A monthly digest for state education agency staff, highlighting research and resources supporting state priorities.
The National Comprehensive Center has released a brief providing state and district policymakers considerations for evidence-based strategies and innovative approaches to support teachers and teacher candidates during and following the COVID-19 crisis. The brief identifies how CARES Act funding can be used to accelerate the development and provision of support systems for teacher candidates and novice teachers. For each consideration, the authors cite research or examples from other states and districts that may help guide decisionmaking.
To learn how partner districts navigated mandatory school closures and the shift to online learning, the National Center for Rural Education Research Networks conducted phone interviews with district officials and other leaders from 40 partner rural districts in Ohio and New York. The resulting report summarizes these interviews and examines four key functions of schools that districts worked diligently to address in the midst of the COVID-19 pandemic: (1) meeting students’ basic needs, (2) facilitating access to learning, (3) educating students, and (4) building community.
The National Comprehensive Center recently launched the Native Education Collaborative, which brings together resources for state, tribal, and local education agencies and other stakeholders to support Native students. Resources are organized into six categories that align with improving educational systems for American Indian and Alaska Native students. The website will be updated as additional resources from this project are produced.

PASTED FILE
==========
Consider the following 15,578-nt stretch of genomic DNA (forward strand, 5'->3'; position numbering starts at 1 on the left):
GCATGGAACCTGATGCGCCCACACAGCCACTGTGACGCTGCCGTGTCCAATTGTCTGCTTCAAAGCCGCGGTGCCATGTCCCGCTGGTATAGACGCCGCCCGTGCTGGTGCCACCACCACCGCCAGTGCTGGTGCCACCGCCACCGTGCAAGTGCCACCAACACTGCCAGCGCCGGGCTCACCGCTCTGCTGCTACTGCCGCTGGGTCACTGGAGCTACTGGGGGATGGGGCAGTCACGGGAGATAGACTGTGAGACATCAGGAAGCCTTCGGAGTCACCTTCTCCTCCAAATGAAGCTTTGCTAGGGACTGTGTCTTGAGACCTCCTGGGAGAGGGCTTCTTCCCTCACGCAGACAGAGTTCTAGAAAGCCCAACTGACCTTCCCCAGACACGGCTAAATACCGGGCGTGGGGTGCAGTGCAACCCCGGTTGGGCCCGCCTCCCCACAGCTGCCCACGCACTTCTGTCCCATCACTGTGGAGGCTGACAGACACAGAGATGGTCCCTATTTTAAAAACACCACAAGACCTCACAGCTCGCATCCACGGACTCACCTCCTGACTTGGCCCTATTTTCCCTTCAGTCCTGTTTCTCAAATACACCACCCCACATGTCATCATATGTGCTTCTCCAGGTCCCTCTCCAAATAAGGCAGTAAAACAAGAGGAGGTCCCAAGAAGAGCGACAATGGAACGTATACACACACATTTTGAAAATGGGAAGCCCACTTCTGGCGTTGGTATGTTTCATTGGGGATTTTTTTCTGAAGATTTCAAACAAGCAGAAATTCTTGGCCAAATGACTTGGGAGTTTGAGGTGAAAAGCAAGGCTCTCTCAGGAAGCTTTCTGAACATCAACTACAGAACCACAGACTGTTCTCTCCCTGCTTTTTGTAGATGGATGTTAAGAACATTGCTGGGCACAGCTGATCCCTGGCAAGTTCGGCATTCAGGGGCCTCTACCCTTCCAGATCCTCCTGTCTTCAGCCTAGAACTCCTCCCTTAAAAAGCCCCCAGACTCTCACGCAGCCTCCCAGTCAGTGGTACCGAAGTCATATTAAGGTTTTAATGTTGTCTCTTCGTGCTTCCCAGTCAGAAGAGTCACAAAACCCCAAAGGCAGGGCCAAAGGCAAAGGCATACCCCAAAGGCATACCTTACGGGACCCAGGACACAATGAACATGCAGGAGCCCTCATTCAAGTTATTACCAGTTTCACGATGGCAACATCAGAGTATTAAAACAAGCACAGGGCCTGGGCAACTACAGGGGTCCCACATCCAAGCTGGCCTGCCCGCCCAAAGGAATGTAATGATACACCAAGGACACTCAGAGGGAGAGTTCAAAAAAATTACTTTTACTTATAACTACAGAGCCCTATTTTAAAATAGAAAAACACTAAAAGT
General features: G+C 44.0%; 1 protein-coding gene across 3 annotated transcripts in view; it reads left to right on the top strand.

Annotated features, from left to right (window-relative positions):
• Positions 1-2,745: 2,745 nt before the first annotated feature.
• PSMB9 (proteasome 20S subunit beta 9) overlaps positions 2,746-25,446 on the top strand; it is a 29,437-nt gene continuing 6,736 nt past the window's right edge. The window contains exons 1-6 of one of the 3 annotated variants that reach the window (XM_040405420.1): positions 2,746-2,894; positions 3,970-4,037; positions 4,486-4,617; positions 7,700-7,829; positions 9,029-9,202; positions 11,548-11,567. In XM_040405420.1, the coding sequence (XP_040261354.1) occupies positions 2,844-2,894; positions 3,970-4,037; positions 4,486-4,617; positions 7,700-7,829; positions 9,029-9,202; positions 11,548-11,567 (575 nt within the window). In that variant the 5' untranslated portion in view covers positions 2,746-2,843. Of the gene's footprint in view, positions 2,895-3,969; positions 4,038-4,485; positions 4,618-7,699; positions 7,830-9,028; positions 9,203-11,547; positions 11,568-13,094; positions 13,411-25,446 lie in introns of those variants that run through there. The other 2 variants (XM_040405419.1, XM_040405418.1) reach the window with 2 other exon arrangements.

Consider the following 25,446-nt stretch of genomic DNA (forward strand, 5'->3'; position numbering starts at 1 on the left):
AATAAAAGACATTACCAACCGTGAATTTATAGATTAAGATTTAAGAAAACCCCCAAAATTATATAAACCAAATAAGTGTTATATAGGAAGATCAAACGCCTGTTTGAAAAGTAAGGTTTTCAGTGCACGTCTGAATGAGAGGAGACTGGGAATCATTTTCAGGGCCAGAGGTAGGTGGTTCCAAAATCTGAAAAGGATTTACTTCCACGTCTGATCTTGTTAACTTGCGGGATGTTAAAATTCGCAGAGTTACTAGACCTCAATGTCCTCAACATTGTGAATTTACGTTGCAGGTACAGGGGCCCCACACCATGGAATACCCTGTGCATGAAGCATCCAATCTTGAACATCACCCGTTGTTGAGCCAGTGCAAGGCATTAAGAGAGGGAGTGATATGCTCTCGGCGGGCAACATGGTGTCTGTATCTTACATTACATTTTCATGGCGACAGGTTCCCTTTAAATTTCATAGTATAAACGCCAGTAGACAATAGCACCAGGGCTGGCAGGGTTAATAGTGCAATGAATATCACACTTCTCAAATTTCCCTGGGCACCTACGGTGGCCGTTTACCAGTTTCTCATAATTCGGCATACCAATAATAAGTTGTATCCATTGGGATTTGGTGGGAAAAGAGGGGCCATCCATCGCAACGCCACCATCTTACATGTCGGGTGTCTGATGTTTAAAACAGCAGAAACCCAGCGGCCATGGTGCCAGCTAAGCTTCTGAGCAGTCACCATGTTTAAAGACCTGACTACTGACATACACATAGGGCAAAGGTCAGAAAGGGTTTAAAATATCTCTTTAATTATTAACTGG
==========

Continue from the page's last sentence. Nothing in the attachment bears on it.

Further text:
The National Center on Safe Supportive Learning Environments recently published a blog post that includes references and related resources on the topic of promoting students’ SEL. The center provides an overview of four key actions schools and districts can take to ensure students have consistent opportunities to engage in SEL throughout their daily experiences. The post highlights examples from Cleveland Metropolitan School District, Tulsa Public Schools, and Metro Nashville Public Schools.
The National Center on Improving Literacy recently released a toolkit helping schools and families join efforts to support children’s literacy growth in remote or blended learning environments.
The Data Quality Campaign released a brief that outlines considerations for measuring growth when missing annual assessment data for the prior year. The brief also discusses uses of these data and lays out actions that states can take right now to measure growth in 2021. Student academic growth data are the most comprehensive and equitable tool for measuring student progress and school quality. As states and districts work to reopen for the 2020-21 school year, measuring student growth should remain a priority, especially given anticipated widespread learning losses due to the COVID-19 pandemic.